INTERNATIONAL Business Machines (IBM) said on Monday it would buy Canada’s Cognos for $5 billion, snapping up the last major independent maker of business intelligence software.
Investors had expected the deal after SAP bid $6.8 billion for Cognos rival Business Objects in October and Oracle bought Hyperion Solutions in April for $3.3 billion.
All three targets make software that combs through vast amounts of data to analyse business trends. For example, Harrah’s Entertainment uses one Cognos programme to keep frequent gamblers coming back to its casinos. Automaker BMW runs a package that creates product quality and human resources reports.
IBM said it signed an agreement to buy Cognos for $58 a share, a 9.5% premium to its Friday closing price of $52.98 on the Nasdaq. IBM expects the deal to close in the first quarter of 2008.
Cognos’ US shares rose to $57.15 in Nasdaq trading on Monday and have gained 27% since the SAP deal for Business Objects on October 7. IBM shares rose as much as 3.5% to $104.19 on the New York Stock Exchange before closing at $101.45.
“This is an effort by IBM to stay relevant in the software space,” said Rebecca Wettemann, an analyst with Nucleus Research.
Oracle, SAP and now IBM are investing in business intelligence software to boost the allure of their product portfolios. Such programs interface with databases sold by Oracle and IBM, as well as business management software from SAP and Oracle.
IBM senior vice president and group executive (software group), Steve Mills said he had been looking for several years to add business intelligence programmes to IBM’s products to offer more real-time and higherperformance analyses.
“We started looking at this set of issues a number of years ago,” Mr Mills told Reuters. “Our actions here were not per se triggered by the fact that other purchases have happened.”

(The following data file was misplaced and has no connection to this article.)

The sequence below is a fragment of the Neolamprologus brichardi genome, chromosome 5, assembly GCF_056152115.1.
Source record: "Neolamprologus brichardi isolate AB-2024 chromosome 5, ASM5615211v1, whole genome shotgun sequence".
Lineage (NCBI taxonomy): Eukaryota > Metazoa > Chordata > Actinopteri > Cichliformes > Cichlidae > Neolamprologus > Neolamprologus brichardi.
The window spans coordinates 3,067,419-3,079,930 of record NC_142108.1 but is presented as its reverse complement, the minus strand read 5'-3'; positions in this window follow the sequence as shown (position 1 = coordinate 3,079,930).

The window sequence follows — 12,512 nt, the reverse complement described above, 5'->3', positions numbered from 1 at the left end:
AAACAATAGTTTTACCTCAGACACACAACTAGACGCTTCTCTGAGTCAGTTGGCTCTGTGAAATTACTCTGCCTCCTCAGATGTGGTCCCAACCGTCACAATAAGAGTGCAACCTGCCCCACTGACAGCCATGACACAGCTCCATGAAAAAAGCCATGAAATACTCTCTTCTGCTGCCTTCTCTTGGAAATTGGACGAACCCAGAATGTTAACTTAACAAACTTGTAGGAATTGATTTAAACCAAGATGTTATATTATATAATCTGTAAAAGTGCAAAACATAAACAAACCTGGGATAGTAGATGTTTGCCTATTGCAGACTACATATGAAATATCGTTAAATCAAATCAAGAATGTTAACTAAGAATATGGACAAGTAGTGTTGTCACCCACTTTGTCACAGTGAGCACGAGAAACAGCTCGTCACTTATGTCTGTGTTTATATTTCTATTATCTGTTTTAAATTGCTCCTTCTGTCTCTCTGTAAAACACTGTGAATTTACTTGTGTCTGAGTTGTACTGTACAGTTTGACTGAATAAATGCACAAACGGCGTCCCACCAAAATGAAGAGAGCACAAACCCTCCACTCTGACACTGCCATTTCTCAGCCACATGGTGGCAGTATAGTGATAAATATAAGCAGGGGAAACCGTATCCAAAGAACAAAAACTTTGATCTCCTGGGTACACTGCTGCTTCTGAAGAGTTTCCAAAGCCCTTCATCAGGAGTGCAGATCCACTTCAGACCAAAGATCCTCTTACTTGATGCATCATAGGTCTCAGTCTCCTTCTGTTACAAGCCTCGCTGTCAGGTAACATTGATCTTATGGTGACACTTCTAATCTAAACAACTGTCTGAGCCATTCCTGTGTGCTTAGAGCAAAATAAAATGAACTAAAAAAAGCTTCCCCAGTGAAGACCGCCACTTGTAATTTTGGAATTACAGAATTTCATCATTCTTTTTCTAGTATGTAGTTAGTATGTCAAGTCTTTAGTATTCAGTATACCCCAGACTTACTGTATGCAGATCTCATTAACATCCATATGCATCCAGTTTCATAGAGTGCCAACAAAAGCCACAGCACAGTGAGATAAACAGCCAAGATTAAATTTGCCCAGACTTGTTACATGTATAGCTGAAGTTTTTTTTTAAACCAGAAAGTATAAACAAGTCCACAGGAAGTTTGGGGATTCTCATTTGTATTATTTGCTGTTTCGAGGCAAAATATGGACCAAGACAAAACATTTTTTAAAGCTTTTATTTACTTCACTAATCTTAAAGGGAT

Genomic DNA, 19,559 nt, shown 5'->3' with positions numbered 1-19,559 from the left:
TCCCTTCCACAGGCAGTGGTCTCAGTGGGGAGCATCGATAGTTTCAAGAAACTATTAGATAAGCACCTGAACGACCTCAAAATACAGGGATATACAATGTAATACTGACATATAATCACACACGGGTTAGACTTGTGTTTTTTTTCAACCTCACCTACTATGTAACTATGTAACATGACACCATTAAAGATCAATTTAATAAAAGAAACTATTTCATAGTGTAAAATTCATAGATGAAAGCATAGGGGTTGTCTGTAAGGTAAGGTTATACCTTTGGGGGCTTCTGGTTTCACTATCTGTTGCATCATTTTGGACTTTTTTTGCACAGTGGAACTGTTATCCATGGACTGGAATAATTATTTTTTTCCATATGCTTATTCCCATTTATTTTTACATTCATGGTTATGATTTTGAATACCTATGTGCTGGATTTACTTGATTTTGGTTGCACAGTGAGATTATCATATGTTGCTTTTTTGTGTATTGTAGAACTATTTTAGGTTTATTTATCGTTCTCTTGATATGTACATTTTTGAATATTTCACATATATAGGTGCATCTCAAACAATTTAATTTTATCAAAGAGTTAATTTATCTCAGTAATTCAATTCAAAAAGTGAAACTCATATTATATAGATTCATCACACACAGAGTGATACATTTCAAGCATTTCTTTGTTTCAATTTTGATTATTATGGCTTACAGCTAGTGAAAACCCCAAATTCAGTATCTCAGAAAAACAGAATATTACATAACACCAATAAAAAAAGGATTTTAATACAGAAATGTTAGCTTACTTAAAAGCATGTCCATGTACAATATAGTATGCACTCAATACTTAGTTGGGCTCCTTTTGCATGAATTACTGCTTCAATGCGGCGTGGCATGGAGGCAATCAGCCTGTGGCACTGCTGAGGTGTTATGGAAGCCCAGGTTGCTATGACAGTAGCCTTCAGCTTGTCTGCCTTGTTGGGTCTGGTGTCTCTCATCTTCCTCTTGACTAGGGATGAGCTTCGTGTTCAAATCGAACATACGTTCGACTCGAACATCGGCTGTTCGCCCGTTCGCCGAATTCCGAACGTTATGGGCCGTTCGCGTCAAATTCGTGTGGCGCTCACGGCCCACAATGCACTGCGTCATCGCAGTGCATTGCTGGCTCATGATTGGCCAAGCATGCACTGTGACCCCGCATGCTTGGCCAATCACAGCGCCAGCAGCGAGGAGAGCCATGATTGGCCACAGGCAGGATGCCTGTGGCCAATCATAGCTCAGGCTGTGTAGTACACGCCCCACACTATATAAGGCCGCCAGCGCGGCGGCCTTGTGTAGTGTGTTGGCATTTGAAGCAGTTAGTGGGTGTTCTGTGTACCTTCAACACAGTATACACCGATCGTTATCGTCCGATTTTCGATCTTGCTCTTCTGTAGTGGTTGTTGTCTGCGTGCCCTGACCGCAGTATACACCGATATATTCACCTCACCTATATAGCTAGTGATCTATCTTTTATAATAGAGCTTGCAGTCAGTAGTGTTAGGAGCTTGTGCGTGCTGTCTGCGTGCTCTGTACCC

Software is the fastest-growing and most profitable division of IBM, the world’s largest technology services company. IBM also uses software products to get customers to buy its consulting services and hardware.
Cognos, based in Ottawa, has about 4,000 employees and more than 25,000 customers. It is IBM’s 23rd acquisition. Investors have long speculated that the most likely buyer for Cognos was IBM, which has worked with Cognos for more than 15 years. They have integrated some of their technology to serve joint customers, such as the New York City Police, MetLife and Bayer UK.
An FBR Research report said IBM’s offer valued Cognos’ enterprise value — which is market capitalisation plus net debt — at 3.9 times forecast 2008 revenue. That compared to Business Objects’ 3.4 times under the SAP deal, and Hyperion’s 2.8 times multiple in the Oracle deal, FBR said.
“IBM is paying a slight premium to past deals, which we think is appropriate, given the higher-quality company it is buying,” FBR Research said, adding that it did not expect other suitors to step forward.
When asked about IBM’s deal for Cognos, SAP chief executive officer Henning Kagermann said at its investor day in Germany, “I would say it proves that SAP’s acquisition of Business Objects was a strategically important one.” IBM said it plans to integrate Cognos as a group within its Information Management Software division to be led by Cognos president and CEO Rob Ashe